We are partnered with WestJet for their "Bike Air" program, transporting bikes via airfreight. However they are only offering European destinations and we would not have any options into South America for this.


Chris Fast, Freight Forwarder
8063-22ND Street N.E, Calgary AB, T2E 7Z6 
Tel:  403.250.9636 || Toll Free: 1.866.581.8122
E-mail: ||


Westjet and Air Marine Cargo (AMC) have started a new program of their own for shipping your bike to and from Europe / Canada and points beyond for 2023!
Get all the details on this new bike shipping program here.

Hi, we are in appr. 20 days in Bogota and want to ship us to Panama. Overland Embassy doesn't reply. Does anybody know who to contact?


There's quite a bit of information on the HUBB about shipping, especially on this route. See the Horizons Unlimited HUBB: and look at the South America, and Central America / Mexico forums, and of course Trip Transport forum.
Hope that helps!

Hi All

Can someone advice us (5 Bikers) about shipping our bikes (BMW 1200 GSs) from Daressalaam (Tanzania) to Cape Town (South Africa). Costs (Container), packing and paperwork.  Thank you

I've never heard of that being done, generally people ride down. You'll have to do some research in Dar, see what you can find out.

Best of luck, and please let us know how you do.

I am immigrating to New Jersey USA from Bangalore India in a couple of months and want to take my beloved motorcycle Royal Enfield Bullet Standard 350, 2011 model with me.

Any help or information is greatly appreciable.

There's a LOT of info on the HUBB about importing foreign motorcycles into various countries. there are a LOT of issues! It is probalby not fully legal in the USA, and will need to be brought up to USA spec. Every state has it's own rules, so you will need to contact the Motor Vehicle office in the state you're moving to and asking them the rules.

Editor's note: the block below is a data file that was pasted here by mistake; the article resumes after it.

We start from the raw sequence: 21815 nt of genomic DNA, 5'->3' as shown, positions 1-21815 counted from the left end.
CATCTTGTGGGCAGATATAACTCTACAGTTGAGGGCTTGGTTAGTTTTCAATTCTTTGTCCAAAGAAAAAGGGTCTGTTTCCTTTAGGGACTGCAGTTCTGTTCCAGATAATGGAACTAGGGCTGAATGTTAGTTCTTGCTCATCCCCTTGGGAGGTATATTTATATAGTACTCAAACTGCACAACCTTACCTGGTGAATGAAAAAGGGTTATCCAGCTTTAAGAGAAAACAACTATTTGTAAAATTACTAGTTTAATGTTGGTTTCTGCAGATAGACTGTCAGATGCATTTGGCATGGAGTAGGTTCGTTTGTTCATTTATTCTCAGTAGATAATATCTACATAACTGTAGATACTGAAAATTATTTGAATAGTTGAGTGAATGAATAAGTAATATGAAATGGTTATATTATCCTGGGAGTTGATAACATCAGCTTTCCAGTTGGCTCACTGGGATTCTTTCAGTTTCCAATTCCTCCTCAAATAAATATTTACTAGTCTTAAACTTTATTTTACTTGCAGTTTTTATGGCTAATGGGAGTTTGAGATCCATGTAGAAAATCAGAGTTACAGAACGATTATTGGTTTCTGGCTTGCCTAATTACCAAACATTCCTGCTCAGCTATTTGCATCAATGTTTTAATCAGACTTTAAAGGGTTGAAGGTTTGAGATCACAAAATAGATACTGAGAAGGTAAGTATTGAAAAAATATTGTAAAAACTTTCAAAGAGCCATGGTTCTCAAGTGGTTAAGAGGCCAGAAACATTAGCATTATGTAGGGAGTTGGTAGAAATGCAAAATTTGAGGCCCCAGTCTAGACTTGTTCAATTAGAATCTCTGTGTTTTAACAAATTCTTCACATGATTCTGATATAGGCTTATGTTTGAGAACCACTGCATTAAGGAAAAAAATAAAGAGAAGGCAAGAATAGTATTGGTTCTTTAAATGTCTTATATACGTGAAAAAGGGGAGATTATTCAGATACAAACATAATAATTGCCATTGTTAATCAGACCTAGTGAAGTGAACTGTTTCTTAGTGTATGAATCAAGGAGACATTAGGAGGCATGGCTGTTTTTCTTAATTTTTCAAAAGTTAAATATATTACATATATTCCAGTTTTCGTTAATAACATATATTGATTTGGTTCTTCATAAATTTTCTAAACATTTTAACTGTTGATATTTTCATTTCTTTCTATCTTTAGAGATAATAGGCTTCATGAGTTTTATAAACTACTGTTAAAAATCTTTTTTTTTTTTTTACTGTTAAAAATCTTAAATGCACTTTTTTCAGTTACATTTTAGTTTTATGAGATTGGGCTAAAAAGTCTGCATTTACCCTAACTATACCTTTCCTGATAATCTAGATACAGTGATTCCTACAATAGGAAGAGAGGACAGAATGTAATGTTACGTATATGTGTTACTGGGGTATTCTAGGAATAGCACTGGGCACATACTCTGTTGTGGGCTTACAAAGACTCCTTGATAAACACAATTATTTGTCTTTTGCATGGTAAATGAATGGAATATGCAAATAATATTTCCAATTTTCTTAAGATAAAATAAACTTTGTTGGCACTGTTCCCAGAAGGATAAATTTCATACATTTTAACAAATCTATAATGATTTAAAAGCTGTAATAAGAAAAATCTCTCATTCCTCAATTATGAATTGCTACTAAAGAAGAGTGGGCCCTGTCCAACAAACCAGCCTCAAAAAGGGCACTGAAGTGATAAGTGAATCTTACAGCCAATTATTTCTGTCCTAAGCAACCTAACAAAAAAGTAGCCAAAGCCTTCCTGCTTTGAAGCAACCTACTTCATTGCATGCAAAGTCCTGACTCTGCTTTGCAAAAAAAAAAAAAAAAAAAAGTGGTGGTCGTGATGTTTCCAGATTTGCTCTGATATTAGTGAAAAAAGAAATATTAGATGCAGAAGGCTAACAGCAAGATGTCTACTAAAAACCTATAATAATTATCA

Shipping - load it in the container with your household goods if you're talking a load. NO gas, battery disconnected, temrinals taped securely, and even then you may have problems, but work with your shipping company - "Dangerous Goods". Otherwise, Motofreight and James Cargo can help, see their ads on this page.

Good luck!

Any leads on companies that can air freight from Washington State to Chile or Peru?

DL650 VStrom, and want to leave Jan 02, 2022.


We know of nothing specific, but check Motofreight and James Cargo, both are very good, and they both ship bikes from anywhere to anywhere.

I have found several companies to ship the bike from Miami to Le Havre at a resonable cost but they are quoting 3000 -4000 to ship it back from Europe.

Can anyone recommend how to get the bike back after a temporary export.

Perhaps Airfreight would be the best.

Hello everyone, is it possible to kinda hitchhike a ride on a ship or roro from canada to europe with the motorcycle and be traveling oversea with my bike ?

I wouldn't say IMpossible, but certainly EXTREMELY difficult / unlikely. In other words, don't plan on it. Best bet is Air Canada's super deal, though not this year with COVID.

Search the shipments and see what people are doing. I do know of ONE guy that got his bike on I think it was the Queen Mary passenger liner as "luggage" - but he also needed  a proper dinner suit, and it was MUCH more expensive than flying your bike and you.

Hope that helps!

Hi there, can anyone offer some advice or had recent experience air shipping to Mexico? We are preparing to ship our bike with Motofrieght (great experience so far) from the UK to Monterrey or Mexico City. Also, any advice on permit requirements for the bike would be much appreciated, as the TIP (Tempory Import Permit) for Mexico only appears to be applicable to US/Canada foreign vehicles? Thank you! 

RECENT experience, no one has that I know of. The last year has pretty much shut down shipping bikes anywhere.

Having said that, Motofreight will know as well as anyone. I'd be surprised if there were any changes on importing into Mexico recently. The TIP or equivalent should not be difficult to sort on arrival, but do check with Motofreight on their knowledge.

Mexico is NOT commonly shipped into, most people opting to ship into USA / Canada and ride south. Foreigners have no issues riding across, it's done frequently. I've never heard of any problems.

Hope that helps! And please be sure to post your experience into the Shipping database to help everyone, especially important when it's an unusual one like this. :)